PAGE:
Guantanamo Bay prison, which is already surrounded by controversy for its alleged torture tactics, is again in trouble after a Somali prisoner accused it of “mental torture”.

The Somali prisoner has told a military judge that he and other prisoners are tortured mentally. Hassan Guleed, an alleged member of East Africa al-Qaeda, testified at the war crimes tribunal that prisoners are mentally pressured to cooperate with US authorities. The prison uses loud noises, vibration and various chemical scents to unnerve them. Guleed compared the experience with other forms of abusive treatment that he underwent while he was held by CIA in other overseas prisons.

He said, “We have mental torture in the Camp 7. In the black site there was physical.”

However, he was not allowed to give further details as prosecutors and judge cut him short. Reportedly, the confinement details are classified as secret, as per Echo.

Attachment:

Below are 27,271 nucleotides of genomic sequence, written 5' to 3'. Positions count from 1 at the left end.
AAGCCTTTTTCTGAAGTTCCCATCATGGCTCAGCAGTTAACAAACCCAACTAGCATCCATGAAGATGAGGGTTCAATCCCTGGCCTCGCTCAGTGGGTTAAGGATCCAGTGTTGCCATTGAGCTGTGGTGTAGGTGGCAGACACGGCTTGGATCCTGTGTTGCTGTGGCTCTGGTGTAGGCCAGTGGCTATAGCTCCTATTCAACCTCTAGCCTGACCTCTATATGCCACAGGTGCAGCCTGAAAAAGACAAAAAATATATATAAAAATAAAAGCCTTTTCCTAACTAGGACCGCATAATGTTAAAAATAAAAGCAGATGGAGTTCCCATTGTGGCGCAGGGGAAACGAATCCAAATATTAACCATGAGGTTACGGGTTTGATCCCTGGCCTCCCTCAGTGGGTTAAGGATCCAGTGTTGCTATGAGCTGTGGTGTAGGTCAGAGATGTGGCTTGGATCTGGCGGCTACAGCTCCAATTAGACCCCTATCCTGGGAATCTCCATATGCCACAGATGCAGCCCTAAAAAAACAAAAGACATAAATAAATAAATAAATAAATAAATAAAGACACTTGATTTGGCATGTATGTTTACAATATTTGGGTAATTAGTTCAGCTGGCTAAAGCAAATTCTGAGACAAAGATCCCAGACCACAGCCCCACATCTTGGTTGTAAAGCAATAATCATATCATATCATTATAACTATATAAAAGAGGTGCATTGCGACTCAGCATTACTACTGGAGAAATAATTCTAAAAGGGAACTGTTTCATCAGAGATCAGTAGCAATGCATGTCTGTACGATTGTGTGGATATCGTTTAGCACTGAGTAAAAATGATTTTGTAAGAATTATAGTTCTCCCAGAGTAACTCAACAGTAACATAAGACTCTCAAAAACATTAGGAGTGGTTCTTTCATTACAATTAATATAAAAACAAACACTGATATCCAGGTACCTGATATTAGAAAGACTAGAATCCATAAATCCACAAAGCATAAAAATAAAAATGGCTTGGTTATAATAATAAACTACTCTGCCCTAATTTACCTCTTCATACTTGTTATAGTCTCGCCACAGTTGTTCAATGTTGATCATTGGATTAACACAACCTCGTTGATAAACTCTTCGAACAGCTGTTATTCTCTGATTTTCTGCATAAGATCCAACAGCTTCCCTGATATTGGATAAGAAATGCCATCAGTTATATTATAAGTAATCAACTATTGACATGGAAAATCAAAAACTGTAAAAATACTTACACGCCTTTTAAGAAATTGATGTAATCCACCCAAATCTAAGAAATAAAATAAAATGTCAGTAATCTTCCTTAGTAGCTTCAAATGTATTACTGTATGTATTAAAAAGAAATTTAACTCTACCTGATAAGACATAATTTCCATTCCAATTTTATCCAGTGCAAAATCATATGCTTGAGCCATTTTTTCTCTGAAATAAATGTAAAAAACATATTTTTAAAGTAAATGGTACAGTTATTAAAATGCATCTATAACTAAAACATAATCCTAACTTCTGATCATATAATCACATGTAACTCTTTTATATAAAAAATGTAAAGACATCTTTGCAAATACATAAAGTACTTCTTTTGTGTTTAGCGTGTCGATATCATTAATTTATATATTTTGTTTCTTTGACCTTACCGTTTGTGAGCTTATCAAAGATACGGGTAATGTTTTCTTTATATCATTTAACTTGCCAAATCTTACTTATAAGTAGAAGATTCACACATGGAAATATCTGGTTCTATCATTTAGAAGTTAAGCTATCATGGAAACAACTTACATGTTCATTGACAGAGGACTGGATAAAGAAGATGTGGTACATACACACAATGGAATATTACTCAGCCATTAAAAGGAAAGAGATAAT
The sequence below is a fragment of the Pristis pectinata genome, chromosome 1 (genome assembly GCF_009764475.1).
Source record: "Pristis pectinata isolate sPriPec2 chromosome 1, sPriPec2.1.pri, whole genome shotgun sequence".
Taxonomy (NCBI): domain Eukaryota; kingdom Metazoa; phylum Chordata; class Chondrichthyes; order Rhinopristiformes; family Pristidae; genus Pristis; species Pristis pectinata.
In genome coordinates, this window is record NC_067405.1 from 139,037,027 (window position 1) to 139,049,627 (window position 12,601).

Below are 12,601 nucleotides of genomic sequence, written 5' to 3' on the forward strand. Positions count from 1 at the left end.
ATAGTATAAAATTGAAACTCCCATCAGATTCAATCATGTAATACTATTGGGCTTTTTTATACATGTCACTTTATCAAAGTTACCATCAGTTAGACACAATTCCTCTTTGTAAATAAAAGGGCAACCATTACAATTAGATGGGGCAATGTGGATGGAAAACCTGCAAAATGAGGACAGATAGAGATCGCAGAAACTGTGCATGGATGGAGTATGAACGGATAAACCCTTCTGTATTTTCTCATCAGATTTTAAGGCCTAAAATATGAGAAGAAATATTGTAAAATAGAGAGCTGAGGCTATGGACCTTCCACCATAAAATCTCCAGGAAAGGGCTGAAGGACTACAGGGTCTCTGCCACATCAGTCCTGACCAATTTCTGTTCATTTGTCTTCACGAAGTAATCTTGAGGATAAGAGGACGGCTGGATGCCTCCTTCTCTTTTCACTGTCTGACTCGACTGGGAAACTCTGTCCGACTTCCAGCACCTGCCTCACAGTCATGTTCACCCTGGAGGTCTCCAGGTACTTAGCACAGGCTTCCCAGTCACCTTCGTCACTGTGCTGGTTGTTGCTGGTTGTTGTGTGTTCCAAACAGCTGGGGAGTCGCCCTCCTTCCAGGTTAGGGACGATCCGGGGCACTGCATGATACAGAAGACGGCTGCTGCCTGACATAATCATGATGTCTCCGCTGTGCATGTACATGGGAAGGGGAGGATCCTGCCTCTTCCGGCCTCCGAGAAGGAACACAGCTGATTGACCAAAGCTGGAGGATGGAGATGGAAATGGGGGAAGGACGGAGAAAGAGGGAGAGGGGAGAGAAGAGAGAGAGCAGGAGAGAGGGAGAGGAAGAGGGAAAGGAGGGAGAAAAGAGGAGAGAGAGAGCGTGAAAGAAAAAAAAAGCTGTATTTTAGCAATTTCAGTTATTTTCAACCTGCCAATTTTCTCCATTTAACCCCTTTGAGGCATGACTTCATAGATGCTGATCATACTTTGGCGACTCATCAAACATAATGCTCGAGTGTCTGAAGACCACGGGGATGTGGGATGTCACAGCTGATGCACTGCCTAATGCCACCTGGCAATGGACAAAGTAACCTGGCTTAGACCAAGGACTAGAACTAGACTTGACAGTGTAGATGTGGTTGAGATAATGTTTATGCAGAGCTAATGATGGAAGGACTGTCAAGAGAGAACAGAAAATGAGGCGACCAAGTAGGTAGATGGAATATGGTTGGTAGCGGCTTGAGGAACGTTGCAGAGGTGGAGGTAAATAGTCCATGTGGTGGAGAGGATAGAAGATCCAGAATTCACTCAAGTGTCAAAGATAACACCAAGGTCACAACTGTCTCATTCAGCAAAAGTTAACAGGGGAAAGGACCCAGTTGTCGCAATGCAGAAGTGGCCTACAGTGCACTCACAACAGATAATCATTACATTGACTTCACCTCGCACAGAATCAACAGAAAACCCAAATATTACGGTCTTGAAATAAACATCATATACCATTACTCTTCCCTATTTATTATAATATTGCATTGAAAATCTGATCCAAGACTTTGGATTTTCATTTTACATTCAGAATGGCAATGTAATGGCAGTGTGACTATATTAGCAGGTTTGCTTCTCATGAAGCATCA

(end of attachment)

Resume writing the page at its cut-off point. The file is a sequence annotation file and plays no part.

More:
Guleed testified on behalf of a 9/11 defendant, who stated that he could not sleep because of the noises and it was impossible for him to cooperate with his defense. Apparently, the 9/11 defendant is facing a death penalty, reported FoxNews.

The Somali prisoner communicated in broken English during the testimony and had to face aggressive cross-examination. Federal prosecutor Ed Ryan questioned him about his alleged involvement with al-Qaida. Ryan asked him whether he was an al-Qaida trainer and performed surveillance on US military base as part of a suicide bombing plot. Guleed denied any involvement with Al-Qaida.  Guleed was never been charged.

Most of the inmates in Guantanamo Bay Prison have been there over a decade without charges or trial. In a recent case, a Mauritanian detainee has pleaded for his freedom. The Mauritanian, Mohamedou Ould Slahi ‘s best-selling book has given a detailed picture of prison life at Guantanamo.  He has been held in the prison for 14 years without a charge, reported Al Jazeera.